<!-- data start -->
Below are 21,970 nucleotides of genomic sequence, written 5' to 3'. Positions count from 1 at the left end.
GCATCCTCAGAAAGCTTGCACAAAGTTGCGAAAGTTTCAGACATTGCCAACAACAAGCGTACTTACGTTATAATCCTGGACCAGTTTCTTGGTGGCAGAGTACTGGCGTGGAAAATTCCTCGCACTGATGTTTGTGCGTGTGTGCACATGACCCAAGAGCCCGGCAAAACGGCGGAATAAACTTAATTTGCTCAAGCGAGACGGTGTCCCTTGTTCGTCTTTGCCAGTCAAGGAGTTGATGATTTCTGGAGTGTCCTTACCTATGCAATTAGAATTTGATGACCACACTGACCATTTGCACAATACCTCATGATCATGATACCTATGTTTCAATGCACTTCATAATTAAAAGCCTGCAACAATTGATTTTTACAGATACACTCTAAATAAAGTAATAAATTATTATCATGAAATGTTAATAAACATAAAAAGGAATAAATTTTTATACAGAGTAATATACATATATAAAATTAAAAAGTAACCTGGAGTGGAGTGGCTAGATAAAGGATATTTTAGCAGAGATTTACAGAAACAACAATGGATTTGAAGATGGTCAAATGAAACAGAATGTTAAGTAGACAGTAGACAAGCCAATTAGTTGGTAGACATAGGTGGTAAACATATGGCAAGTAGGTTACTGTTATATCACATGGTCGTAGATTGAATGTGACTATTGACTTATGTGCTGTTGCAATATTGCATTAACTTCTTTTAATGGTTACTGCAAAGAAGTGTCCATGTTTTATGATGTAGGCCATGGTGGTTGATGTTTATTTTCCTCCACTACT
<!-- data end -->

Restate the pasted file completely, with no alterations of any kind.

Below are 21,970 nucleotides of genomic sequence, written 5' to 3'. Positions count from 1 at the left end.
GCATCCTCAGAAAGCTTGCACAAAGTTGCGAAAGTTTCAGACATTGCCAACAACAAGCGTACTTACGTTATAATCCTGGACCAGTTTCTTGGTGGCAGAGTACTGGCGTGGAAAATTCCTCGCACTGATGTTTGTGCGTGTGTGCACATGACCCAAGAGCCCGGCAAAACGGCGGAATAAACTTAATTTGCTCAAGCGAGACGGTGTCCCTTGTTCGTCTTTGCCAGTCAAGGAGTTGATGATTTCTGGAGTGTCCTTACCTATGCAATTAGAATTTGATGACCACACTGACCATTTGCACAATACCTCATGATCATGATACCTATGTTTCAATGCACTTCATAATTAAAAGCCTGCAACAATTGATTTTTACAGATACACTCTAAATAAAGTAATAAATTATTATCATGAAATGTTAATAAACATAAAAAGGAATAAATTTTTATACAGAGTAATATACATATATAAAATTAAAAAGTAACCTGGAGTGGAGTGGCTAGATAAAGGATATTTTAGCAGAGATTTACAGAAACAACAATGGATTTGAAGATGGTCAAATGAAACAGAATGTTAAGTAGACAGTAGACAAGCCAATTAGTTGGTAGACATAGGTGGTAAACATATGGCAAGTAGGTTACTGTTATATCACATGGTCGTAGATTGAATGTGACTATTGACTTATGTGCTGTTGCAATATTGCATTAACTTCTTTTAATGGTTACTGCAAAGAAGTGTCCATGTTTTATGATGTAGGCCATGGTGGTTGATGTTTATTTTCCTCCACTACT